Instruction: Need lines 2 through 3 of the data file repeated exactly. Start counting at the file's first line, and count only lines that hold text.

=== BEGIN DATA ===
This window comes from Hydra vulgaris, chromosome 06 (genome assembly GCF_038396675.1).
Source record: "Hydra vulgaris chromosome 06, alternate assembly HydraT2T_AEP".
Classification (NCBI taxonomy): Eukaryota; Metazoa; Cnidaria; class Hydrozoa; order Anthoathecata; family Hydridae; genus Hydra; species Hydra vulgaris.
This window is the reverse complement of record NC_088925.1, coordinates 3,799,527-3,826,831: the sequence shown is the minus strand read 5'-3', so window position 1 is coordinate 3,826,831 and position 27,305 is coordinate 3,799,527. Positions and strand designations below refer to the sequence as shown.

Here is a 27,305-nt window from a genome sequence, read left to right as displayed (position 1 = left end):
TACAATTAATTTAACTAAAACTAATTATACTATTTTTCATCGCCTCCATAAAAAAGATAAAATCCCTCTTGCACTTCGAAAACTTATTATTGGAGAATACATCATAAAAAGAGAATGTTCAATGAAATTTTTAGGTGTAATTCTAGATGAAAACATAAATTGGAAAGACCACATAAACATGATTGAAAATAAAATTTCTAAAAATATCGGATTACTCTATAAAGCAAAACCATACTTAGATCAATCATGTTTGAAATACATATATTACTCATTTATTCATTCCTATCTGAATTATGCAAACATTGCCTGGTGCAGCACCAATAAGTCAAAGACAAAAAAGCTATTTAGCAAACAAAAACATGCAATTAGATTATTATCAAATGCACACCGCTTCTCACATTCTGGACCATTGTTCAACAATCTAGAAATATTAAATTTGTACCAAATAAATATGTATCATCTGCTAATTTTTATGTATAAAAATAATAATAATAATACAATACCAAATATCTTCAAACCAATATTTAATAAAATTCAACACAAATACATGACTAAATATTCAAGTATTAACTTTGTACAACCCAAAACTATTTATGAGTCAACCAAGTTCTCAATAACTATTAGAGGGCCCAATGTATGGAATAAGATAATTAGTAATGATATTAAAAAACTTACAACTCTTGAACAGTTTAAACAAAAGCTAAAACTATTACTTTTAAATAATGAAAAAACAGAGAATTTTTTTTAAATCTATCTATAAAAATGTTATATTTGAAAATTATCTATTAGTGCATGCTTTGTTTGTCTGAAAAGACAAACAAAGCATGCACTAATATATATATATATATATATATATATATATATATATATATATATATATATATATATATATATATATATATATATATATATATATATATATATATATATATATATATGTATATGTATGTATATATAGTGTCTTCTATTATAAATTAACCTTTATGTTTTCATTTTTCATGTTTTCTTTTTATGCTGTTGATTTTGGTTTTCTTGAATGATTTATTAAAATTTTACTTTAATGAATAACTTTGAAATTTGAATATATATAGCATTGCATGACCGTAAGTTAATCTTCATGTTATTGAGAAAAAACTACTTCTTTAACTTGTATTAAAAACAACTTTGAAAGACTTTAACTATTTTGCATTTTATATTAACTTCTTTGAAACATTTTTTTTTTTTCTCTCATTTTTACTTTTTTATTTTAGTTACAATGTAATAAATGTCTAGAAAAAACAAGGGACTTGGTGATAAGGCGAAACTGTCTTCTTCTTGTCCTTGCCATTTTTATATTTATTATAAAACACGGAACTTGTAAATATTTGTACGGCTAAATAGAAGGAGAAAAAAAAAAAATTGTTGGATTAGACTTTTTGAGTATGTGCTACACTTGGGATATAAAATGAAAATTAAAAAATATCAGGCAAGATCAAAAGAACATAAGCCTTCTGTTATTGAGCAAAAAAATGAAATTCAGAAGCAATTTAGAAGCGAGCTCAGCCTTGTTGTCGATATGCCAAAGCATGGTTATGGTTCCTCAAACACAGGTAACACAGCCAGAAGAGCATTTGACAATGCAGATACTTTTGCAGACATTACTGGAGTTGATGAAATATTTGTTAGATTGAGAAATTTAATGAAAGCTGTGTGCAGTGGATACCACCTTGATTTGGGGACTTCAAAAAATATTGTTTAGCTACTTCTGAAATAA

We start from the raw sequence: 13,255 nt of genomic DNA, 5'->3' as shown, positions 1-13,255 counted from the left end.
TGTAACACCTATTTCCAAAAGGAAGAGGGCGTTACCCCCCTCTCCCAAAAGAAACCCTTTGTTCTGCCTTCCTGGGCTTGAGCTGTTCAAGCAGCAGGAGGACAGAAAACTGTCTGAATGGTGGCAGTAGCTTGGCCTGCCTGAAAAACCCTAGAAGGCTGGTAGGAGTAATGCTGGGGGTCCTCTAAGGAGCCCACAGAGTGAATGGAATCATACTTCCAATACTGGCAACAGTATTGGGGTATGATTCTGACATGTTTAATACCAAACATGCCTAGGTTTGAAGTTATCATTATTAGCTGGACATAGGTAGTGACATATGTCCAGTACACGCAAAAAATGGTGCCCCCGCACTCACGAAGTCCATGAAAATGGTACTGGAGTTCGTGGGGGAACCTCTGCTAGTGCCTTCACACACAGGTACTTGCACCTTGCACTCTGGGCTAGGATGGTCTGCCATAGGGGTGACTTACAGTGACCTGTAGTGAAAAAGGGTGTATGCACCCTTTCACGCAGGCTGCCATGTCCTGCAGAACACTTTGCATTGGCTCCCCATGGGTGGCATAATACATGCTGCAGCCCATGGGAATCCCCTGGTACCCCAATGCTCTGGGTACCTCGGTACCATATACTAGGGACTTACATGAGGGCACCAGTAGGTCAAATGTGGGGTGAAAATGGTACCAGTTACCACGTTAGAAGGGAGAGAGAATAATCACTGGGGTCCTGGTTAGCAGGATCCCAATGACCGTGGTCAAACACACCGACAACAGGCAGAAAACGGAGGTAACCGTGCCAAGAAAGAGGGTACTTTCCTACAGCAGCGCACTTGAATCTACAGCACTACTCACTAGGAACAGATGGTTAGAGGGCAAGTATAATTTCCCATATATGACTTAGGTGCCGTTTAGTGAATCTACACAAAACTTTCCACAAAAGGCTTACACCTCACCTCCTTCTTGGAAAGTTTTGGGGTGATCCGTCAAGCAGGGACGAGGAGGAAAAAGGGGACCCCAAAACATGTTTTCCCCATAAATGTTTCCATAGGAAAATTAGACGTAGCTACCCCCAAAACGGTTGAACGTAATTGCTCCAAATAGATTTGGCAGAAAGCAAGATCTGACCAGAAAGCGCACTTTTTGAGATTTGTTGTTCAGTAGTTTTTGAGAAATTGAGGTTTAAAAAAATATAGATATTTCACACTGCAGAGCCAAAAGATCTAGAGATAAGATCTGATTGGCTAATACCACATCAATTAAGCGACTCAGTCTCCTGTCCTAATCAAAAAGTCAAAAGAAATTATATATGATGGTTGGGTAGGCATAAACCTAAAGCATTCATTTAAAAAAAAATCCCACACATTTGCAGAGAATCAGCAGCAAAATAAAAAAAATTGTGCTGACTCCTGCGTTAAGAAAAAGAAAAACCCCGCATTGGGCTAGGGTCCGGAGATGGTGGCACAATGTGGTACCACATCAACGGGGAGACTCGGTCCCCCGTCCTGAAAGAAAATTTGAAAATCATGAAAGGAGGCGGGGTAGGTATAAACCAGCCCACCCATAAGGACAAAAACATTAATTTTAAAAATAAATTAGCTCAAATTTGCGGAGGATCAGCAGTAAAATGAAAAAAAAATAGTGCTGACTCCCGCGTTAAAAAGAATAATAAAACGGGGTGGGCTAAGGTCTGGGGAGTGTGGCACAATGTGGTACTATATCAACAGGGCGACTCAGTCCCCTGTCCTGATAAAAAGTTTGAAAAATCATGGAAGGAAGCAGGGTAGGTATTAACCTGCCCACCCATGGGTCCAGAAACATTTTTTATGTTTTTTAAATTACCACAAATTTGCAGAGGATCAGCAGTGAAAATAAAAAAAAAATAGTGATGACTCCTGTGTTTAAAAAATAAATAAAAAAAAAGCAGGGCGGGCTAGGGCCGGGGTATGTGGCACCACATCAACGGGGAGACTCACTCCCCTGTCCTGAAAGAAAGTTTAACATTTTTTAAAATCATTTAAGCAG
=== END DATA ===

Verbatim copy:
Source record: "Hydra vulgaris chromosome 06, alternate assembly HydraT2T_AEP".
Classification (NCBI taxonomy): Eukaryota; Metazoa; Cnidaria; class Hydrozoa; order Anthoathecata; family Hydridae; genus Hydra; species Hydra vulgaris.